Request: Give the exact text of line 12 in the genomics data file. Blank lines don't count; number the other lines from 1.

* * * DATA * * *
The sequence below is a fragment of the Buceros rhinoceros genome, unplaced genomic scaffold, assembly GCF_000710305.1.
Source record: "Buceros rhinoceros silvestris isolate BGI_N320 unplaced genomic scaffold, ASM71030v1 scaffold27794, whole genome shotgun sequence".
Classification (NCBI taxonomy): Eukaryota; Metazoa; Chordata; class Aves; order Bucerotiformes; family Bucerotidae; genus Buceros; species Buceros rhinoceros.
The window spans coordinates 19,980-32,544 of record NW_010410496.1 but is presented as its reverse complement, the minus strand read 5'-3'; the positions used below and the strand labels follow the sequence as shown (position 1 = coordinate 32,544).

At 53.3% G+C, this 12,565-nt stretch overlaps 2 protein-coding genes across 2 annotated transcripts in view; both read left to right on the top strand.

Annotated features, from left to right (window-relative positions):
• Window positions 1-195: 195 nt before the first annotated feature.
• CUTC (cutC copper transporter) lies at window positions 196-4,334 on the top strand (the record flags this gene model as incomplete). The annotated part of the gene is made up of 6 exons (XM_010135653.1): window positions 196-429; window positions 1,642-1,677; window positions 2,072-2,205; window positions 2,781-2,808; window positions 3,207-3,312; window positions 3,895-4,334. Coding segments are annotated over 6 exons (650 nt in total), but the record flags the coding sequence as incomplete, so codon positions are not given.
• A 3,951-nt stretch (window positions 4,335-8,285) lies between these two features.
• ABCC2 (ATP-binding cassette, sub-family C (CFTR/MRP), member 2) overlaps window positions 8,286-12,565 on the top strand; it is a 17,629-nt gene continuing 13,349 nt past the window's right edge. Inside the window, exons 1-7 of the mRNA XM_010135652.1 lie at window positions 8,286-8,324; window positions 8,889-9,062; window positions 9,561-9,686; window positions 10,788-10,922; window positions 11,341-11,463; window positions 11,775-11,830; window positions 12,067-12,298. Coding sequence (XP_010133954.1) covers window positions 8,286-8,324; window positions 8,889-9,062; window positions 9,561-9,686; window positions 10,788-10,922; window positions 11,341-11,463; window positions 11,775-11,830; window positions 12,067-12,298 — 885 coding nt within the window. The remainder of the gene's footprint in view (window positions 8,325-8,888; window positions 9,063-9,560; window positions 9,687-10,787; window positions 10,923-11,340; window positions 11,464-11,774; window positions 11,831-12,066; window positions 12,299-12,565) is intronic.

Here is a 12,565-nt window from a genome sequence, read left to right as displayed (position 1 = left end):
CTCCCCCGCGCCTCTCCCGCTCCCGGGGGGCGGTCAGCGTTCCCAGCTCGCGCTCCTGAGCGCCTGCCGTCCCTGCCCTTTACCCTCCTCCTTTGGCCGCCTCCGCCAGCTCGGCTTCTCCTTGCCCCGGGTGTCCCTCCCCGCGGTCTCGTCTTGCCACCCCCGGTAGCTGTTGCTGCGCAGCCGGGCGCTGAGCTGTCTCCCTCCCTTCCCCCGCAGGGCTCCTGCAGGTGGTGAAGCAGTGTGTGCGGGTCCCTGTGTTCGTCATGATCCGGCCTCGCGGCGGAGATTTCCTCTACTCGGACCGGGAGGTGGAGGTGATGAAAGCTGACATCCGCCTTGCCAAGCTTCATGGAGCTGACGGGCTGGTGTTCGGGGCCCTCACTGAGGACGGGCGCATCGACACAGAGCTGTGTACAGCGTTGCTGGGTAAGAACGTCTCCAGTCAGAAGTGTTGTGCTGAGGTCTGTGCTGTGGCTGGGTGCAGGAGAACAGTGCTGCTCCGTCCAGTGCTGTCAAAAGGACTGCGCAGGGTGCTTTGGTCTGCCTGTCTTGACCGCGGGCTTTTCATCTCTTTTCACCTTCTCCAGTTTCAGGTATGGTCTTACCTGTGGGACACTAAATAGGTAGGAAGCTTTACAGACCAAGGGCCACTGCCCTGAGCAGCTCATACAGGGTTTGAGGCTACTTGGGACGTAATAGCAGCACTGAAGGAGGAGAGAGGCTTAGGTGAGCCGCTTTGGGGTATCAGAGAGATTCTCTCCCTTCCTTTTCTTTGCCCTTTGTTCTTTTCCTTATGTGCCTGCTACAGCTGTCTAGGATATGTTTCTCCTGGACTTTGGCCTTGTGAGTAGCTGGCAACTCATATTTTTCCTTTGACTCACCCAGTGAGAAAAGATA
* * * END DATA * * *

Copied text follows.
CTCCCCCGCGCCTCTCCCGCTCCCGGGGGGCGGTCAGCGTTCCCAGCTCGCGCTCCTGAGCGCCTGCCGTCCCTGCCCTTTACCCTCCTCCTTTGGCCGCCTCCGCCAGCTCGGCTTCTCCTTGCCCCGGGTGTCCCTCCCCGCGGTCTCGTCTTGCCACCCCCGGTAGCTGTTGCTGCGCAGCCGGGCGCTGAGCTGTCTCCCTCCCTTCCCCCGCAGGGCTCCTGCAGGTGGTGAAGCAGTGTGTGCGGGTCCCTGTGTTCGTCATGATCCGGCCTCGCGGCGGAGATTTCCTCTACTCGGACCGGGAGGTGGAGGTGATGAAAGCTGACATCCGCCTTGCCAAGCTTCATGGAGCTGACGGGCTGGTGTTCGGGGCCCTCACTGAGGACGGGCGCATCGACACAGAGCTGTGTACAGCGTTGCTGGGTAAGAACGTCTCCAGTCAGAAGTGTTGTGCTGAGGTCTGTGCTGTGGCTGGGTGCAGGAGAACAGTGCTGCTCCGTCCAGTGCTGTCAAAAGGACTGCGCAGGGTGCTTTGGTCTGCCTGTCTTGACCGCGGGCTTTTCATCTCTTTTCACCTTCTCCAGTTTCAGGTATGGTCTTACCTGTGGGACACTAAATAGGTAGGAAGCTTTACAGACCAAGGGCCACTGCCCTGAGCAGCTCATACAGGGTTTGAGGCTACTTGGGACGTAATAGCAGCACTGAAGGAGGAGAGAGGCTTAGGTGAGCCGCTTTGGGGTATCAGAGAGATTCTCTCCCTTCCTTTTCTTTGCCCTTTGTTCTTTTCCTTATGTGCCTGCTACAGCTGTCTAGGATATGTTTCTCCTGGACTTTGGCCTTGTGAGTAGCTGGCAACTCATATTTTTCCTTTGACTCACCCAGTGAGAAAAGATA